The Lowdown On Kitchen Layouts

When remodeling a kitchen, deciding on a layout is probably the most important part of the process. It determines how easy it is to cook, socialize, and eat in the kitchen. It involves the placement of cabinets, counters, appliances, and sink.

The most common kitchen layouts are the one-wall kitchen, the galley kitchen, the U-shaped kitchen, the G-shaped kitchen, and the L-shaped kitchen. Here’s a quick overview of each layout, and what the pros and cons are to each one:

One Wall Kitchen
This layout is best used for a small house. It works by keeping all of the counters, cabinets, appliances, and sink on one wall, all within easy reach. Because the appliances can take up a lot of space, the one wall kitchen often lacks counter space. That’s when putting in an island is a good idea, as it adds space for food prep and storage.

one wall kitchen

One wall kitchen in this cozy, industrial home created by Three Week Kitchens – Central Denver

Galley Kitchen
Taking its name from the galley of a ship or airplane, this layout makes use of small spaces to feed a large number of people. You’ll often find this layout in restaurants, where cooks work in a long, narrow space between appliances and counter space. But what works for a restaurant might not work well in a home, because it limits interactions with guests and family.

U-Shaped Kitchen
Like the two previous layouts, a U-shaped kitchen is an efficient use of space and is designed for one primary cook. It’s basically a wide galley kitchen with one end being closed off, yet it still allows the kitchen to remain open to other rooms of the home. The main drawback to this layout is that it usually doesn’t allow for a kitchen table and chairs, so keep that in mind if choosing this layout.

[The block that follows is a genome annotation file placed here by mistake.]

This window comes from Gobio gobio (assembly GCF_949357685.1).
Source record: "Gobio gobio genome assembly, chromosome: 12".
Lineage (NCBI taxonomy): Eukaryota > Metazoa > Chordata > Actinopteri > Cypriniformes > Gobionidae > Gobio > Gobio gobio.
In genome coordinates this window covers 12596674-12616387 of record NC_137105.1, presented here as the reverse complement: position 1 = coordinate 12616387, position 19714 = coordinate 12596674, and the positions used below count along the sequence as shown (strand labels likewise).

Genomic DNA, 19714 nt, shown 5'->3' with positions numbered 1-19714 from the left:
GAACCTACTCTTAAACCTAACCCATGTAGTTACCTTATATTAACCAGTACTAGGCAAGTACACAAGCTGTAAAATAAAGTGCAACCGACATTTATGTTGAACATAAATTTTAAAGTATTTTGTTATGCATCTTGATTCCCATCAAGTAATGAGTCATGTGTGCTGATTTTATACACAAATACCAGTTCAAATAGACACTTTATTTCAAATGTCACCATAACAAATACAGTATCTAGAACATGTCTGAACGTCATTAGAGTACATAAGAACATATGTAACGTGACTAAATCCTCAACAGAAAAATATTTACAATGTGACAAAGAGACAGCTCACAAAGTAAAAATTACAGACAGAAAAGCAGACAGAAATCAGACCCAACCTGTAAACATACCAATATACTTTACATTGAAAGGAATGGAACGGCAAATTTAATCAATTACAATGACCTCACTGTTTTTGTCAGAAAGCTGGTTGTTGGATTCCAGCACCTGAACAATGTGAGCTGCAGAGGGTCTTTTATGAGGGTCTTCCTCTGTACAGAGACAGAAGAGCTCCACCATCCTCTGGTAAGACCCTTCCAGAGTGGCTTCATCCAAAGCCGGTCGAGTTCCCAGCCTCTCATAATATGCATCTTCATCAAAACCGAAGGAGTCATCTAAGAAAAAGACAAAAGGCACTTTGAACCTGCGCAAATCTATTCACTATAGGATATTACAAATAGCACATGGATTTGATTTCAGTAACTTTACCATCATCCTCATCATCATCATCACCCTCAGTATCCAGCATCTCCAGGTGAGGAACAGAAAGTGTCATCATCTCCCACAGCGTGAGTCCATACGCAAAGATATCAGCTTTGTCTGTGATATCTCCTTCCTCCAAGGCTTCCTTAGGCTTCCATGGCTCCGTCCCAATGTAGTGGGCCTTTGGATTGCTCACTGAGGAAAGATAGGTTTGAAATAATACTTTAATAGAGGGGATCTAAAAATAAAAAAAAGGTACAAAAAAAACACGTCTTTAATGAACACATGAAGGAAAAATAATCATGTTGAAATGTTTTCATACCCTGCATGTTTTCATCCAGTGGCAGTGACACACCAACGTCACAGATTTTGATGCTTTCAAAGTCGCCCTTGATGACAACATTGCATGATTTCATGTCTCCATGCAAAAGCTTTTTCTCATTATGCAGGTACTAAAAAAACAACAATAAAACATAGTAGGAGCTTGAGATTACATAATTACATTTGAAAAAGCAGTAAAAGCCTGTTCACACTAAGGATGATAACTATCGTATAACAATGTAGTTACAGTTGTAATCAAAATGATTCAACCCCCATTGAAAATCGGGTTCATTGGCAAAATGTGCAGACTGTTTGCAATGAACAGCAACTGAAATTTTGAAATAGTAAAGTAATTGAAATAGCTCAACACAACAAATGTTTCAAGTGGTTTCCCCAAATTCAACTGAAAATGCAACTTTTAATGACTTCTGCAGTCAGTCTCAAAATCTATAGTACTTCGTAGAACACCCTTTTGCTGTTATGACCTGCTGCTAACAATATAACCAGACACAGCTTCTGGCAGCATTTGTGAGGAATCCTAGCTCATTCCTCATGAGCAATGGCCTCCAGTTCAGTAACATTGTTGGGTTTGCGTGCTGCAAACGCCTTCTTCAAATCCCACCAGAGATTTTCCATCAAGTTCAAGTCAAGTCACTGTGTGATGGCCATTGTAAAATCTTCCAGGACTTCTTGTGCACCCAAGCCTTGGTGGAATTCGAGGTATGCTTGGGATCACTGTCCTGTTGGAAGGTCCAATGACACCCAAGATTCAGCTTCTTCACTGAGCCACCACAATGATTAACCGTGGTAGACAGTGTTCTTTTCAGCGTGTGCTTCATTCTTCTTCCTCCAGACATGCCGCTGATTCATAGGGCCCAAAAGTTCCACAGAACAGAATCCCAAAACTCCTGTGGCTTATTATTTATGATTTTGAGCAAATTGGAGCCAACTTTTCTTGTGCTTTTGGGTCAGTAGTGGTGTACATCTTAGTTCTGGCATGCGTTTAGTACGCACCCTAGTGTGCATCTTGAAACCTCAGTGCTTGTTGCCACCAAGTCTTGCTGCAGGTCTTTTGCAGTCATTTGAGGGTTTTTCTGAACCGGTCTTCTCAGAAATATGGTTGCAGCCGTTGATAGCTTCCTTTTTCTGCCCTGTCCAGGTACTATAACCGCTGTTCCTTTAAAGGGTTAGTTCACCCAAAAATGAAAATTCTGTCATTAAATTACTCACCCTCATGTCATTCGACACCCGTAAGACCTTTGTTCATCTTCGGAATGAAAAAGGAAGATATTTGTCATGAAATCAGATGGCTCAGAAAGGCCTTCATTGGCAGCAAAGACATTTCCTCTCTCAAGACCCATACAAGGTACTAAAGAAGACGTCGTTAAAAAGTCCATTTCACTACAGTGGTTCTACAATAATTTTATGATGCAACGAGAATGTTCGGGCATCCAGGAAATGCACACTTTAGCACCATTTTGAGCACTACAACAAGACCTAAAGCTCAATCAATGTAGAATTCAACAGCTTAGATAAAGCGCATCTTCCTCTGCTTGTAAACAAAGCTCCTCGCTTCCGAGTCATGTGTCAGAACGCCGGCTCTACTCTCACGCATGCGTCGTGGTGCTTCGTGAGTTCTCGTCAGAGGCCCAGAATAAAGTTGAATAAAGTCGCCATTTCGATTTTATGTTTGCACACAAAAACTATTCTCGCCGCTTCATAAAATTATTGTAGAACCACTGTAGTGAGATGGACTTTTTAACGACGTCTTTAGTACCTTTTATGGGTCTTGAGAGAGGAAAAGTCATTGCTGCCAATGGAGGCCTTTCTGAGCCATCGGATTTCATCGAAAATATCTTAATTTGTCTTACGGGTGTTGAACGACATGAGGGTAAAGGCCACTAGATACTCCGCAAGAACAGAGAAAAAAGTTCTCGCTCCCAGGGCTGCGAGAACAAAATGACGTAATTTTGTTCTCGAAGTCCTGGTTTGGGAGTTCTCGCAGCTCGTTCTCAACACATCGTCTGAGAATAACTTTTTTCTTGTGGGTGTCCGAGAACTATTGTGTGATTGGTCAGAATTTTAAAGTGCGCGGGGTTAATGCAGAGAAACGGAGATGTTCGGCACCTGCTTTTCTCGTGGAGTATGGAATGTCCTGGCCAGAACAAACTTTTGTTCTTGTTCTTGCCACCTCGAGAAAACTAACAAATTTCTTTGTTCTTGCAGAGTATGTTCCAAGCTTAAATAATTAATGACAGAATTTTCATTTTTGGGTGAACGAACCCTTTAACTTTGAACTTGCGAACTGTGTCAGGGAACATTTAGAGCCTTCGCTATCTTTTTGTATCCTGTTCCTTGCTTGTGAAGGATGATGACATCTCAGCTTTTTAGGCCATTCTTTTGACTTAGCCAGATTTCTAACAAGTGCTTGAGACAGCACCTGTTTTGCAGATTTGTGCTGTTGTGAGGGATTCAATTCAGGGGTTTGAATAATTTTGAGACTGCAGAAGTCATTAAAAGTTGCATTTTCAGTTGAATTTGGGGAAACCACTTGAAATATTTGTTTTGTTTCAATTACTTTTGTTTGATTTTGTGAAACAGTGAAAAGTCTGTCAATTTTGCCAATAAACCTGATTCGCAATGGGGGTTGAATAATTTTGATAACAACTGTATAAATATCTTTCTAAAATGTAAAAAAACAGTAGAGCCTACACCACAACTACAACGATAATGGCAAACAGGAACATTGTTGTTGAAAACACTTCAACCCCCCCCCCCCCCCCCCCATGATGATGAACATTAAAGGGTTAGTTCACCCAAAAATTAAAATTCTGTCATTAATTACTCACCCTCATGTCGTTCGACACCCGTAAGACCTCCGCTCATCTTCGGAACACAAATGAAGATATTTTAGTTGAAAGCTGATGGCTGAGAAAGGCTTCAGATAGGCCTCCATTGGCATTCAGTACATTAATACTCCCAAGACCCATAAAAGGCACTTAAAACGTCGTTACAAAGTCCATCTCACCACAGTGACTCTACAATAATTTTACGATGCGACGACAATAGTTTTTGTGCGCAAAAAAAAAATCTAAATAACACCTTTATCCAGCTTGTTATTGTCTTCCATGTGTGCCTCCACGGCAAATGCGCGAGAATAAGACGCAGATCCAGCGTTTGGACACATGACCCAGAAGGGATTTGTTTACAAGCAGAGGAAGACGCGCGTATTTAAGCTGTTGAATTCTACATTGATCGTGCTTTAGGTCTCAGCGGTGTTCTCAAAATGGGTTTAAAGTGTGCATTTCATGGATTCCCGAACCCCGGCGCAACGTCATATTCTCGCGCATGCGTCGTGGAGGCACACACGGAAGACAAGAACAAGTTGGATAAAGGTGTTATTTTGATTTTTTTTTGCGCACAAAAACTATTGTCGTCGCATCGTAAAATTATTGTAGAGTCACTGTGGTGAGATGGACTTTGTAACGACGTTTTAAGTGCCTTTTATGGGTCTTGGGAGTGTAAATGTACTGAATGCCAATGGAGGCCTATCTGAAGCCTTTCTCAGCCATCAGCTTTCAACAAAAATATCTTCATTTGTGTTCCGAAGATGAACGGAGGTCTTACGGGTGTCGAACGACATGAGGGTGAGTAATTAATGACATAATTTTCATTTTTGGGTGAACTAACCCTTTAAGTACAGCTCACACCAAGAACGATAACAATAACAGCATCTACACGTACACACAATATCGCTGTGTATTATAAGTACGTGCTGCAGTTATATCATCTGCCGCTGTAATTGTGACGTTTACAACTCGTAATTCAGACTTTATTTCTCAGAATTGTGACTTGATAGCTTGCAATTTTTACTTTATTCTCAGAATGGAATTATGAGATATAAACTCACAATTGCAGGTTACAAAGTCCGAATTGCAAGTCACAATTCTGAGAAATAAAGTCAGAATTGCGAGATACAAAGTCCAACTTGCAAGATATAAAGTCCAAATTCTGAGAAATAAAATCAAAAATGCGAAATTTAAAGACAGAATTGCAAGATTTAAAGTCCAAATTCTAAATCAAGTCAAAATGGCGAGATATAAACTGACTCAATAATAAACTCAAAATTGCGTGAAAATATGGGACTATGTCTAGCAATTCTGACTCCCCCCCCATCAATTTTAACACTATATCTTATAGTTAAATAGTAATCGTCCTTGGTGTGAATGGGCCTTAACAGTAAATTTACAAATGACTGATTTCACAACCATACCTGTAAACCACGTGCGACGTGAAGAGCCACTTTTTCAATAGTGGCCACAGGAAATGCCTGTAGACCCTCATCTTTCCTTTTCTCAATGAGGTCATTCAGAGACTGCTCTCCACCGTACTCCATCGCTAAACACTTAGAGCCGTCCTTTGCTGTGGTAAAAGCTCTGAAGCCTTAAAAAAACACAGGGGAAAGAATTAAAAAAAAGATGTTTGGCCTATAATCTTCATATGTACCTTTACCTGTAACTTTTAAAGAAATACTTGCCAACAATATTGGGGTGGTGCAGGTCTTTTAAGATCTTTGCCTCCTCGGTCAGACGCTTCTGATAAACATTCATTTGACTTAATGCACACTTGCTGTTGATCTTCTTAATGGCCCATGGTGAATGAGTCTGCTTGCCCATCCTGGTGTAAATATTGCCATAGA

G-Shaped Kitchen
Basically an amped-up version of the U-shaped kitchen, the G-shaped kitchen is ideal for those who want an island of some sort. It’s great if you have two cooks working in the kitchen at the same time. What makes a G-shaped kitchen is the addition of a peninsula to one of the U at an obtuse or right angle. Just be careful of the size. If it’s too big, you close off the kitchen. If it’s too small, then it’s not really a good use of space.

g shaped kitchen

We updated the floor plan of this Denver Bungalow by removing the wall between the kitchen and the dining room, creating this G shaped kitchen.


L-Shaped Kitchen
With open floor plans being so popular, L-shaped kitchens have also become a popular choice for a kitchen layout. As you have probably guessed, this layout uses two walls that meet at a right angle. It can vary in size, and it’s a great option for households with more than one cook, people who like to entertain while cooking because there is usually room for an island or a kitchen table and chairs.

Contact the professionals at Three Week Kitchens to learn more about getting started with your project.